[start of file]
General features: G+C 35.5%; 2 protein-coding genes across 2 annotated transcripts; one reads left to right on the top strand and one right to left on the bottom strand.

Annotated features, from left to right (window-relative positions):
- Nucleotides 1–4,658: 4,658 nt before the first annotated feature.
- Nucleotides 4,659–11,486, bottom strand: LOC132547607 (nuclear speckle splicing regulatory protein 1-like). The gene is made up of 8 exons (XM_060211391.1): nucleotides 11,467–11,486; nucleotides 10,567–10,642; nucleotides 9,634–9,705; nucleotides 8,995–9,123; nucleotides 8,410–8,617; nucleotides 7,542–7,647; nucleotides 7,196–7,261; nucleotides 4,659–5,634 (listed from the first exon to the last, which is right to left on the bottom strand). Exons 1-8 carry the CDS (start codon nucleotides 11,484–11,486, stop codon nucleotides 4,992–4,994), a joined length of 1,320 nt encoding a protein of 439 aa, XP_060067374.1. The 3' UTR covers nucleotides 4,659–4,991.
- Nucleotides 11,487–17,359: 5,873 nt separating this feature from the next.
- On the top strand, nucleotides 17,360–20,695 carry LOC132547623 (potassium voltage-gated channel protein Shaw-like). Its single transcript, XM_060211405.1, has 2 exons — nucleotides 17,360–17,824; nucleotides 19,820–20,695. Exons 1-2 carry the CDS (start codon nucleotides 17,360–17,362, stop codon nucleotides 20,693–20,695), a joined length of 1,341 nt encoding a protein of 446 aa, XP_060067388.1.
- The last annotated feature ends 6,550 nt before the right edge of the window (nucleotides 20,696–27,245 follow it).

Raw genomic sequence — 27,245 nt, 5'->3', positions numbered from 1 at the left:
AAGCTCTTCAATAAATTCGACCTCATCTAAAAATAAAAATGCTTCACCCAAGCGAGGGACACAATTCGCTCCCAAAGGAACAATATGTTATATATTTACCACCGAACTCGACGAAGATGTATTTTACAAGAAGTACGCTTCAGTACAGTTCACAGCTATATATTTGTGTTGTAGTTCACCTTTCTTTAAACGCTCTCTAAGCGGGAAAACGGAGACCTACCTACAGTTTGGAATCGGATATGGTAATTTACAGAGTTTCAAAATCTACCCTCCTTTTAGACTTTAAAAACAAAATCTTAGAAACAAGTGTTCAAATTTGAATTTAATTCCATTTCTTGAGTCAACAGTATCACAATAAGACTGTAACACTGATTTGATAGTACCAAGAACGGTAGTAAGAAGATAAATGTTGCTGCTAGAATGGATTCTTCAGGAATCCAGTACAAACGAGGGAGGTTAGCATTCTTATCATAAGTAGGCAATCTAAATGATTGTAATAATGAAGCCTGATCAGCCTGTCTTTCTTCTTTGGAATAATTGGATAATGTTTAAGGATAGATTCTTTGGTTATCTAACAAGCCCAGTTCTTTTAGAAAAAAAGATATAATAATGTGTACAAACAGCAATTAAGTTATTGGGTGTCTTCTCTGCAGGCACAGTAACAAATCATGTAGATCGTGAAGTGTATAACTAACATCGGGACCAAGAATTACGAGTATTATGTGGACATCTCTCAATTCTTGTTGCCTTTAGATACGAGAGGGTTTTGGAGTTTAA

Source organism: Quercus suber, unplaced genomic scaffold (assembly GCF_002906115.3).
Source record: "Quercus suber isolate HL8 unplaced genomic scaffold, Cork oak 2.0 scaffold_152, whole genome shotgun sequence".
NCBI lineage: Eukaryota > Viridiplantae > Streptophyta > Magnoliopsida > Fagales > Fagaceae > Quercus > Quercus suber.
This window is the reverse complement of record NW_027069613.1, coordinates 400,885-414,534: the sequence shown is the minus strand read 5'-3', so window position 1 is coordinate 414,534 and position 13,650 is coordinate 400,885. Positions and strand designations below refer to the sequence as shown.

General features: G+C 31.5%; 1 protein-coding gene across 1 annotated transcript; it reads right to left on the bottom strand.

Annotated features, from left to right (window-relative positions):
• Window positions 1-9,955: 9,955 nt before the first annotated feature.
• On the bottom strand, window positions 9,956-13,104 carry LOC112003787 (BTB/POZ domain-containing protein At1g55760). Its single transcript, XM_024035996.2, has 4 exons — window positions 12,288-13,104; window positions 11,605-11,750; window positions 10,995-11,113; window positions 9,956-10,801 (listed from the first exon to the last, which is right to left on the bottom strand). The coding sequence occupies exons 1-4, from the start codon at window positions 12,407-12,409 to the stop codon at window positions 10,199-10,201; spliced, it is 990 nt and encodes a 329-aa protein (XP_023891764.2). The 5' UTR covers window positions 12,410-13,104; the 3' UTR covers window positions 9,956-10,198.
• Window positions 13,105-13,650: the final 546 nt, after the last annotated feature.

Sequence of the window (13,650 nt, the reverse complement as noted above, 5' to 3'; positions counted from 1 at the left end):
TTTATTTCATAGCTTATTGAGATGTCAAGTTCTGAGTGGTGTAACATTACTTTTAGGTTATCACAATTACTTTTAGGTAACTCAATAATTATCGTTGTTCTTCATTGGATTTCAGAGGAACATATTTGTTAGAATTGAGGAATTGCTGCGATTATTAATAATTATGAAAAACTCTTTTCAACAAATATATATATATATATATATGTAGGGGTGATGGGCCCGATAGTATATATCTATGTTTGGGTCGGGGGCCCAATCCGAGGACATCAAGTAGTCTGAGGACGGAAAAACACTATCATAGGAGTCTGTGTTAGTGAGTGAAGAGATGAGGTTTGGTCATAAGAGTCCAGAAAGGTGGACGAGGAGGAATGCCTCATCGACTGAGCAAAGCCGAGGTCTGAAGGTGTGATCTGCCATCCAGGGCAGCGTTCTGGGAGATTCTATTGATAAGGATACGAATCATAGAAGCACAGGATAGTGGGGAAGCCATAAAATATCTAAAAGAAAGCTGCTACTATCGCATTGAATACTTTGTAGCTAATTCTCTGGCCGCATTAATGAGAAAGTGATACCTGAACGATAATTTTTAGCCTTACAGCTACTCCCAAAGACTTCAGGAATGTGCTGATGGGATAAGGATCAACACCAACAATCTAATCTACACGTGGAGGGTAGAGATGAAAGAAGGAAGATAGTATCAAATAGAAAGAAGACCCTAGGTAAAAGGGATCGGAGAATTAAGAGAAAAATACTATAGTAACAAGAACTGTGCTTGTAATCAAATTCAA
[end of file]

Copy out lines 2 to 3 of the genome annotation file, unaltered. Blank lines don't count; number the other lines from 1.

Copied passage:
Annotated features, from left to right (window-relative positions):
- Nucleotides 1–4,658: 4,658 nt before the first annotated feature.